Juicy, Beefy Salteñas are Like Bolivian Soup Dumplings — Dining on a Dime


Hey everybody. We are in Columbus Circle,
59th Street and 8th Avenue in Manhattan in New York City. But where we’re going to eat is actually way underneath the ground. That’s right, we’re going under to try a cuisine that I’ve never had before, and that I
would be willing to bet that a lot you haven’t had either. So three brothers own and operate this restaurant called
Bolivian Llama Party. And they specialize in
the food of their home. A salteña, which, they’re
sort of empanada-like. Sandwiches called cholas,
traditional flavors and drinks and menu items from Bolivia. And what’s also really
neat is that they are using their success here in
New York to help Bolivian single mothers go to work
when they have children. Bolivia is a developing country. There’s still quite a bit of poverty. So it’s nice to see that
these brothers are using their platform and their
success to give back to the county they came from. We’re going to try some
of this Bolivian food. I’m super excited. And let’s go. (lighthearted music) So we’re at your place,
Bolivian Llama Party. First of all, that’s like the
best name of a restaurant. I think I’ve ever heard. Yeah, it’s attention grabbing, but it’s a lot of what we do which is, yeah we’re Bolivian food. I had a pet llama as a child. You did not. Yes I did. We love llamas. That’s amazing. They’re quirky animals. And party, we love to party. Do they make good pets? They do. They do. Although they spit if they get angry. So you got to make sure you
don’t get on their bad side. Party in, Bolivian Llama
Party, is really also about not just partying
as a festive environment but also celebrating our traditional food and our salteñas for example
is what we’re known for. They are traditionally found to have beef or chicken in them with a
stewy, juicy, soupy interior. We use bone broth. So basically the same way
soupy dumplings are made. Once it bakes, the
filling turns into a stew. So inside, if you shake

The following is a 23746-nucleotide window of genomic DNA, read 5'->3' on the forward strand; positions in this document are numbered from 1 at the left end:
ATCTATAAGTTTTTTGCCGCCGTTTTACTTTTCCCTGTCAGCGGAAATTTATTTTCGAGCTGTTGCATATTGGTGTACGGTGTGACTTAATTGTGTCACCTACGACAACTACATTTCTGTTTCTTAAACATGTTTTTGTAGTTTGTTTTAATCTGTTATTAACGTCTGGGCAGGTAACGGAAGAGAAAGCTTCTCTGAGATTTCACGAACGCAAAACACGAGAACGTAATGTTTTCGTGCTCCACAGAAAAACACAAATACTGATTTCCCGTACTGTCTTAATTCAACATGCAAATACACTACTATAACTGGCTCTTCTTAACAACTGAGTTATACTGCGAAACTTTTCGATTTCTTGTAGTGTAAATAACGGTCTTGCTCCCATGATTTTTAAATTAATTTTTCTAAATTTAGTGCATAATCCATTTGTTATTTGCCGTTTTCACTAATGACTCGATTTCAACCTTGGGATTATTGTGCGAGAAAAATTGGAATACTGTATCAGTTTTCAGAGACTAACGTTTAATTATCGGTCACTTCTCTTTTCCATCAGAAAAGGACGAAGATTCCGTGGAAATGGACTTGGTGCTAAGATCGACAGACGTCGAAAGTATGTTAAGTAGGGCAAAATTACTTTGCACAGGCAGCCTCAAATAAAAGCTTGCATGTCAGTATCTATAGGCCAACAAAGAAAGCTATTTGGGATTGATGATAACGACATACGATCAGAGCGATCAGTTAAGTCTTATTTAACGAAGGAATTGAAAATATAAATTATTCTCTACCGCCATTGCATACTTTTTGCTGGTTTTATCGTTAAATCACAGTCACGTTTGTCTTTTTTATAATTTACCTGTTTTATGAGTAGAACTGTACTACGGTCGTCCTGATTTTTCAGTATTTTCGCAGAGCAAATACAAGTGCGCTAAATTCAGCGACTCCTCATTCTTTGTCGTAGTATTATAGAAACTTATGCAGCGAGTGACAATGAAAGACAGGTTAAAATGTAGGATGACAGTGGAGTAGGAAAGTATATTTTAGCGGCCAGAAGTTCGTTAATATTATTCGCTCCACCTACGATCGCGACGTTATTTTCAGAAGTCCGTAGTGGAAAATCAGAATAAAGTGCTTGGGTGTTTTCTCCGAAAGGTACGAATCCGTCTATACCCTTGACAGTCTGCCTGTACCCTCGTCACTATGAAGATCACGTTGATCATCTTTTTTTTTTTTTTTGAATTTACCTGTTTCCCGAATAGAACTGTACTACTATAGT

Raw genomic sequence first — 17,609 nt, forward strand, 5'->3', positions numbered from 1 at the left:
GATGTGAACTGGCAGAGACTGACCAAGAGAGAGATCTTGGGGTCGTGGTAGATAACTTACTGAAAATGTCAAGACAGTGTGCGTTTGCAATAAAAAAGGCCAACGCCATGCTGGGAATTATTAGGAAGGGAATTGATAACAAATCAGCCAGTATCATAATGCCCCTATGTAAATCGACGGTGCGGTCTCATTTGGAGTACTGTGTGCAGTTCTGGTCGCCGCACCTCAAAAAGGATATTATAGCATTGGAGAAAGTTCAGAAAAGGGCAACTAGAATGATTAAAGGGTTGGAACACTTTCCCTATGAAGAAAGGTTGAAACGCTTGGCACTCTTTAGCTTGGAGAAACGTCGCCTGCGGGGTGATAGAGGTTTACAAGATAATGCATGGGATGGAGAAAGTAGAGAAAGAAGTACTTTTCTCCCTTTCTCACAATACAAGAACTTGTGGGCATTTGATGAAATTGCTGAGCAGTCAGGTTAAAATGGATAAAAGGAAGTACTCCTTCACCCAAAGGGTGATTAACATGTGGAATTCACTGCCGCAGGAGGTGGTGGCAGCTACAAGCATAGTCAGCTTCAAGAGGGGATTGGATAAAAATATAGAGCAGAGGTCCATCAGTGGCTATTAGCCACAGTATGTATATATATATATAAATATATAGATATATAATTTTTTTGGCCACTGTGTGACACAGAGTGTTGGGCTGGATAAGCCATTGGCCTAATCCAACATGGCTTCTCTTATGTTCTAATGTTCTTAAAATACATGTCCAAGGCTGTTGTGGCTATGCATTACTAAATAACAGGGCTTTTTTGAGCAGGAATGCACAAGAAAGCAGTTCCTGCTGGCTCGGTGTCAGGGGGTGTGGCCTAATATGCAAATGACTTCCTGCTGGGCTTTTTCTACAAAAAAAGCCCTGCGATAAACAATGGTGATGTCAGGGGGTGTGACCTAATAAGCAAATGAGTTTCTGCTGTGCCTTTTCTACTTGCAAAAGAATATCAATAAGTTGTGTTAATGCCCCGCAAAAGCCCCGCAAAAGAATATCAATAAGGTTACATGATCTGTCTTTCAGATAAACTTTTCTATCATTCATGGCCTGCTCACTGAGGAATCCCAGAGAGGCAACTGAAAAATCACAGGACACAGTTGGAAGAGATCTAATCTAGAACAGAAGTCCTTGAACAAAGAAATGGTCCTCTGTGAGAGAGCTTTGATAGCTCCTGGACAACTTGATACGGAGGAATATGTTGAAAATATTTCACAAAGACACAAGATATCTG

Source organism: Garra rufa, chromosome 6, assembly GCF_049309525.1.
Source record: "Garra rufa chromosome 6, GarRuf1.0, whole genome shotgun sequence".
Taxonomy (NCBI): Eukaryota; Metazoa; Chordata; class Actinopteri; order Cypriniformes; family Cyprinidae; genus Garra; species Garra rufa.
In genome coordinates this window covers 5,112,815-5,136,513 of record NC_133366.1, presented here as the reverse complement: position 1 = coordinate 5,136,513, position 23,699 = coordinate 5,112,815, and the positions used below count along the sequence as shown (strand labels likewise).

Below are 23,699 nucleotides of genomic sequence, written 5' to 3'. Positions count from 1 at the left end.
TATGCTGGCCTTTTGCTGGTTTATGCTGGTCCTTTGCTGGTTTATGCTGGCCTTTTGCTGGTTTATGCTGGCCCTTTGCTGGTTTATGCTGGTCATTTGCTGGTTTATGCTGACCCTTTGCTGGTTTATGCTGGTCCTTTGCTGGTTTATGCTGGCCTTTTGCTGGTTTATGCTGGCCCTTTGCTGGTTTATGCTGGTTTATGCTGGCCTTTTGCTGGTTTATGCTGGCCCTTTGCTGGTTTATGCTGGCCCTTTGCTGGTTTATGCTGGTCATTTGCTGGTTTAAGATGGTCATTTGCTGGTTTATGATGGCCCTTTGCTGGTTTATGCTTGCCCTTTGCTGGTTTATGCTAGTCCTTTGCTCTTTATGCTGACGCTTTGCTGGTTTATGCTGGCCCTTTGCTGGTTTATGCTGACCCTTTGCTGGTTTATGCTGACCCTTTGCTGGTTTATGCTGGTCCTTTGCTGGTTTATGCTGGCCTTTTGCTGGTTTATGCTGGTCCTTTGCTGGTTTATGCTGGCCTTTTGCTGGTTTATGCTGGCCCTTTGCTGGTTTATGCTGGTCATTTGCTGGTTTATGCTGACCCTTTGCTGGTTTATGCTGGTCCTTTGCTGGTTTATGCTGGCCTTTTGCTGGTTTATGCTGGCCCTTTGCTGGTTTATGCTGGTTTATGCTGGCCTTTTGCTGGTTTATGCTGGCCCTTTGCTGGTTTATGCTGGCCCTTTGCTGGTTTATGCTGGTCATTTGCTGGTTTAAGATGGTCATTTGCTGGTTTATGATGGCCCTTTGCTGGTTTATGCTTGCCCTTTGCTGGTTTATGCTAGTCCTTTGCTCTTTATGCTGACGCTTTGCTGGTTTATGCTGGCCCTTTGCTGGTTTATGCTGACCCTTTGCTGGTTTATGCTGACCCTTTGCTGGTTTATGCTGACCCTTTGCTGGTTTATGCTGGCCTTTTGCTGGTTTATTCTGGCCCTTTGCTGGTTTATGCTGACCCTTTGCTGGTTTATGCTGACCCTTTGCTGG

it, you here a juice in- it’s like a soup inside. And that’s traditionally-
I’ve never shaken an empanada before on or here. That’s how Bolivia is. Yeah, Bolivians will take something and shake at the ear to
hear how much juice… – [Lucas] To make sure that, oh wow. Yeah, it’s basically a
brunch thing that you do with your family on the weekends. It’s a bonding thing. It’s kind of like comfort food. This is Bolivian style, South
American, Andean comfort food. (dancing music) Hello. You know, he said you’re
suppose to shake it but you’re really suppose to talk to it. You give it a little kiss
right before you eat it. And you say, “Thank you salteña.” (Lucas kissing) These look delicious. I’m frankly impress. The seal on these is very good because there is a lot of liquid in this. I can hear it. It sounds like a little slushy maraca. These are not empanadas. Do not call them empanadas. Empanada like, in that it resembles it. But it is baked, it is not fried. And the inside, you get that soupy quality by having that congealed
aspect like stock. Which then, when it’s
being baked, it melts. Taste like a beef stew. Very thick. Very rich. Very fatty. I’m going to pour some
of this hot sauce on it. Again, forgive my pronunciation. The quilquina, which is an herb… If you had Mexican papalo, the very first episode Dining on a Dime, they put it on tacos. It almost taste vaguely soapy. Which is not in this case
necessarily a bad thing. What’s nice is that it
really cuts the richness of this very thick hardy beef stew. But basically this is just like a perfect little handheld package. Totally just like take this to go. And just munch on it. You got to be careful not
to spill it all over you. But, I love it, and I really love it with that sauce, gives
it a little herbal kick. A little bit of spice. Super nice. So we had our juicy non-empanada salteñas. We’re going to get into the cholas. So this is a chola. And this is just straight up like… pulled pork style, slow
roasted, smoked shoulder. Just sort of pull apart, stringy, very melt in your mouth. We’ve got the hibiscus, pickled onions, pickled carrots, and some of
that white salty cotija cheese. A little bit of herb on it. So very rich. very salty, tender, juicy, marinated pork, slow roasted pork shoulder. Pull apart, falls out the bottom. What is really great about
a sandwich like this, is when they’re generous with the pickles because then you get that nice
acid to cut through the fat. This is a very good little sandwich. So yeah, Bolivian Llama Party, awesome, fantastic little place. And they’re doing wonderful work. And they’re representing Bolivian food in a way that is not
being done in Manhattan and in most of the country. I haven’t been to a Bolivian
restaurant before this. It was super tasty and
really interesting too. I can’t eat it. (crying) It’s hard being a llama. (elated music) I really hope you enjoined this episode of Dining on a Dime from Bolivian Llama Party at 57th Street and 8th
Avenue in Manhattan. If you like to watch
more, please click here.

Comments 100

Leave a Reply

Your email address will not be published. Required fields are marked *